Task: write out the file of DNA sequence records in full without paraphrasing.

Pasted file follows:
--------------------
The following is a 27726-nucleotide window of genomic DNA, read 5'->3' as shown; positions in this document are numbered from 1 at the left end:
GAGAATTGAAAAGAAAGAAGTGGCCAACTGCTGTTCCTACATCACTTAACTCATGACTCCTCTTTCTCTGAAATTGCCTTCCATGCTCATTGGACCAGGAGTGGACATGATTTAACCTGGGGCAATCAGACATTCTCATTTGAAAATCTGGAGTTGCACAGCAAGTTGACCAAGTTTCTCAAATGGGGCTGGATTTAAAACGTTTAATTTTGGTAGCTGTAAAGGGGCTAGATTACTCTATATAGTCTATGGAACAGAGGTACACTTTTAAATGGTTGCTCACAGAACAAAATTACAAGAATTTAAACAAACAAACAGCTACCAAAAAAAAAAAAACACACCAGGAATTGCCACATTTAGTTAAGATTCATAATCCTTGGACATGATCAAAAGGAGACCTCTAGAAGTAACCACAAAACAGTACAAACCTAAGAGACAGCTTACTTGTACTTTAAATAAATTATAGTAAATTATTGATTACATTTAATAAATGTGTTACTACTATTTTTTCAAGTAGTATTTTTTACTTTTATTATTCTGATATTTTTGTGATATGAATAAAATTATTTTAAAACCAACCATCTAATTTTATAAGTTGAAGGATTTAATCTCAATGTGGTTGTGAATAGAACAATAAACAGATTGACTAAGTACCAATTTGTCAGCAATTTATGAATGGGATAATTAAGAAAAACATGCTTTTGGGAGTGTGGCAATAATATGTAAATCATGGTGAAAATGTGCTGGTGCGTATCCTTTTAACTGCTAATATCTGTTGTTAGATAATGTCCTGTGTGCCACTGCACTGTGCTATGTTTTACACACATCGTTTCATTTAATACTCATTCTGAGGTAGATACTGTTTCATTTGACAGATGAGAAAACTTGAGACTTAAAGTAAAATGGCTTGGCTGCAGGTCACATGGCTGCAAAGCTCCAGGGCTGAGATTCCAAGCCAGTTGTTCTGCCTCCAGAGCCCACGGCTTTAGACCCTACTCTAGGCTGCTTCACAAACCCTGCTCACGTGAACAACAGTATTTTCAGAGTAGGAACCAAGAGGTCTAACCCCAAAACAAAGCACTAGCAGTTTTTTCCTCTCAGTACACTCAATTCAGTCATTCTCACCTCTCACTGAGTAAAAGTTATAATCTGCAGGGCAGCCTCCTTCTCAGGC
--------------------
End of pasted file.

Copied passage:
The following is a 27726-nucleotide window of genomic DNA, read 5'->3' as shown; positions in this document are numbered from 1 at the left end:
GAGAATTGAAAAGAAAGAAGTGGCCAACTGCTGTTCCTACATCACTTAACTCATGACTCCTCTTTCTCTGAAATTGCCTTCCATGCTCATTGGACCAGGAGTGGACATGATTTAACCTGGGGCAATCAGACATTCTCATTTGAAAATCTGGAGTTGCACAGCAAGTTGACCAAGTTTCTCAAATGGGGCTGGATTTAAAACGTTTAATTTTGGTAGCTGTAAAGGGGCTAGATTACTCTATATAGTCTATGGAACAGAGGTACACTTTTAAATGGTTGCTCACAGAACAAAATTACAAGAATTTAAACAAACAAACAGCTACCAAAAAAAAAAAAACACACCAGGAATTGCCACATTTAGTTAAGATTCATAATCCTTGGACATGATCAAAAGGAGACCTCTAGAAGTAACCACAAAACAGTACAAACCTAAGAGACAGCTTACTTGTACTTTAAATAAATTATAGTAAATTATTGATTACATTTAATAAATGTGTTACTACTATTTTTTCAAGTAGTATTTTTTACTTTTATTATTCTGATATTTTTGTGATATGAATAAAATTATTTTAAAACCAACCATCTAATTTTATAAGTTGAAGGATTTAATCTCAATGTGGTTGTGAATAGAACAATAAACAGATTGACTAAGTACCAATTTGTCAGCAATTTATGAATGGGATAATTAAGAAAAACATGCTTTTGGGAGTGTGGCAATAATATGTAAATCATGGTGAAAATGTGCTGGTGCGTATCCTTTTAACTGCTAATATCTGTTGTTAGATAATGTCCTGTGTGCCACTGCACTGTGCTATGTTTTACACACATCGTTTCATTTAATACTCATTCTGAGGTAGATACTGTTTCATTTGACAGATGAGAAAACTTGAGACTTAAAGTAAAATGGCTTGGCTGCAGGTCACATGGCTGCAAAGCTCCAGGGCTGAGATTCCAAGCCAGTTGTTCTGCCTCCAGAGCCCACGGCTTTAGACCCTACTCTAGGCTGCTTCACAAACCCTGCTCACGTGAACAACAGTATTTTCAGAGTAGGAACCAAGAGGTCTAACCCCAAAACAAAGCACTAGCAGTTTTTTCCTCTCAGTACACTCAATTCAGTCATTCTCACCTCTCACTGAGTAAAAGTTATAATCTGCAGGGCAGCCTCCTTCTCAGGC